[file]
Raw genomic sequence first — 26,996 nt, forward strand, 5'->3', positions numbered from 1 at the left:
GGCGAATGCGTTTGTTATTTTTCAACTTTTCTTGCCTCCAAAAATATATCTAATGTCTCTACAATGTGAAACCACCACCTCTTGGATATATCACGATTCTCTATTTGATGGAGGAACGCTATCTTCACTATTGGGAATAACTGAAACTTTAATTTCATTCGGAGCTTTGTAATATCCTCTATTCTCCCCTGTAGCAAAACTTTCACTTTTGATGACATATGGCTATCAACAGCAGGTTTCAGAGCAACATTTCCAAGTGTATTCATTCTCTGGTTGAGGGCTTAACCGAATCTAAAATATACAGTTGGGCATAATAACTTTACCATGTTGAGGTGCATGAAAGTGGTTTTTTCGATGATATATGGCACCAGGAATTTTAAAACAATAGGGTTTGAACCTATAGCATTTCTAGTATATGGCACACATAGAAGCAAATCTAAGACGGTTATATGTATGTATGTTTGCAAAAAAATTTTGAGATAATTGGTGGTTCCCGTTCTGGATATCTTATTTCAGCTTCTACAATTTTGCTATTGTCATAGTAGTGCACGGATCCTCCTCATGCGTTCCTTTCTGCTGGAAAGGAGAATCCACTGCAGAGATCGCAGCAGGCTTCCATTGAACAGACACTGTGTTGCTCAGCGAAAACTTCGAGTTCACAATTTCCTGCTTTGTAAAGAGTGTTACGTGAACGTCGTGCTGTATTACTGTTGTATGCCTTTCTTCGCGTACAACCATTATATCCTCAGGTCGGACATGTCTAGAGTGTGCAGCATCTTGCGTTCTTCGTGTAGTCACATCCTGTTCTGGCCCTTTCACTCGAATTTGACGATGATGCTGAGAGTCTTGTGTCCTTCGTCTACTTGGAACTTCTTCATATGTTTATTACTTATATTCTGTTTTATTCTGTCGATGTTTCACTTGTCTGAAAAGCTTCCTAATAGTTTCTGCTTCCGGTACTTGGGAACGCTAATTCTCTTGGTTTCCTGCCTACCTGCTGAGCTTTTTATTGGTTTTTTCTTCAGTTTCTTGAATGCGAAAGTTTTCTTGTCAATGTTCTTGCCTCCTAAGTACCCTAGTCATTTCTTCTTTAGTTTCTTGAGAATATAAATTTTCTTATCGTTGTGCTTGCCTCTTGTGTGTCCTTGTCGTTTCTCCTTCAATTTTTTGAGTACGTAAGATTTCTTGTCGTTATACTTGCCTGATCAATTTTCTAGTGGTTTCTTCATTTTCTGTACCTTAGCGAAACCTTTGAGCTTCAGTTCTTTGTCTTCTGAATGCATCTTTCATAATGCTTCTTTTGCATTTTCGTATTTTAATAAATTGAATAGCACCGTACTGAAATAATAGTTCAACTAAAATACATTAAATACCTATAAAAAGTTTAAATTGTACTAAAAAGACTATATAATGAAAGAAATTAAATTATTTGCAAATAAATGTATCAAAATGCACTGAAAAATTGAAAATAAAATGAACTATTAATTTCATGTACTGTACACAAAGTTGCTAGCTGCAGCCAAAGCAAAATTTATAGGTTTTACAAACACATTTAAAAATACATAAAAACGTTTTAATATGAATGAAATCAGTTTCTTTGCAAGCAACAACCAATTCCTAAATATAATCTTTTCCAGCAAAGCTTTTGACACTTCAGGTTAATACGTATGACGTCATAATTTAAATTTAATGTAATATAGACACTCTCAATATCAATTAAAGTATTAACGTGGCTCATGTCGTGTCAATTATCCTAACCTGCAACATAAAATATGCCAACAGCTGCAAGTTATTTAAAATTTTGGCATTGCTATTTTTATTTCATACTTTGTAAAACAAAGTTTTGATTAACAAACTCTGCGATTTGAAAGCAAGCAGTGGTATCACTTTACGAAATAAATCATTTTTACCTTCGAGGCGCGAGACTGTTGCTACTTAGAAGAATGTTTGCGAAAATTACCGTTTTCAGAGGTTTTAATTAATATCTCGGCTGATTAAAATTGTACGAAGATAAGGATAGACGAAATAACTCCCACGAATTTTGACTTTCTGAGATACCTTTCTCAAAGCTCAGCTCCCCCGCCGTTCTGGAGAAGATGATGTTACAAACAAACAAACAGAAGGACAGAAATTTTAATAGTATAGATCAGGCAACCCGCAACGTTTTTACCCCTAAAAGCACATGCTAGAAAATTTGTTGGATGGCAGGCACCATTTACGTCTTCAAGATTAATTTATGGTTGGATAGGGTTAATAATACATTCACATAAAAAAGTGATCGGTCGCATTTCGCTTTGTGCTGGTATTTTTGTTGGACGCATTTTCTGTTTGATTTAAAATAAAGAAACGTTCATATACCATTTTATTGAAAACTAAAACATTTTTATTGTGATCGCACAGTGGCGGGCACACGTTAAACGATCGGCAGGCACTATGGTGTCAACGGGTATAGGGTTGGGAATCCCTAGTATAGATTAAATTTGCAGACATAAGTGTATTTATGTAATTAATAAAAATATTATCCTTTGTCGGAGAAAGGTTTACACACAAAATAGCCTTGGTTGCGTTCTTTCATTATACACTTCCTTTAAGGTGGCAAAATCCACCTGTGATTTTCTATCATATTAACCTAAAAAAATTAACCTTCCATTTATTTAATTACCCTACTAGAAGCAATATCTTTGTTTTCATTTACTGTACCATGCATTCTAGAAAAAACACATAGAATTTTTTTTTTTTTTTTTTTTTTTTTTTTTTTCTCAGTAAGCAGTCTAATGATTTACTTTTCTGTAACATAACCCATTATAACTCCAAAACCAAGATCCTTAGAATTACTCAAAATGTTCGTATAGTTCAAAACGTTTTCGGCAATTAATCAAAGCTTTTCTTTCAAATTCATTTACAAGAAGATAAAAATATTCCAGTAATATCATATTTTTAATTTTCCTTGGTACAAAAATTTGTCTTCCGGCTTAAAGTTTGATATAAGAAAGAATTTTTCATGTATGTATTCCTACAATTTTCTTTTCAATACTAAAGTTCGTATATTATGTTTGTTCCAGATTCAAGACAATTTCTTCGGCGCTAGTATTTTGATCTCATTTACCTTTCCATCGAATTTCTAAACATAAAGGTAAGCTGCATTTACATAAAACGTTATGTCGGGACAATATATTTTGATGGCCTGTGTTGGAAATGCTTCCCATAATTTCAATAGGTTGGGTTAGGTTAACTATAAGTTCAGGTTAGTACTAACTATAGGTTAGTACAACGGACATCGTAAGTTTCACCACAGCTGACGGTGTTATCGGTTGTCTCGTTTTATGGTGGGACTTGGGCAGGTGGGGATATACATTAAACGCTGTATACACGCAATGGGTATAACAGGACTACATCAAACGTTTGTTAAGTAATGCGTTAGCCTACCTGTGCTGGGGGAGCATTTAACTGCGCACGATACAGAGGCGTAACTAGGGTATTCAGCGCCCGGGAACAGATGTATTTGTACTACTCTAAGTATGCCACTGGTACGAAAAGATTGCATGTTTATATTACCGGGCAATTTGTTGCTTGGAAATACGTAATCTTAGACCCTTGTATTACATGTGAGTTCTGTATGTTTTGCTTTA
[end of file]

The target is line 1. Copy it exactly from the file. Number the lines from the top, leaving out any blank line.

Raw genomic sequence first — 26,996 nt, forward strand, 5'->3', positions numbered from 1 at the left: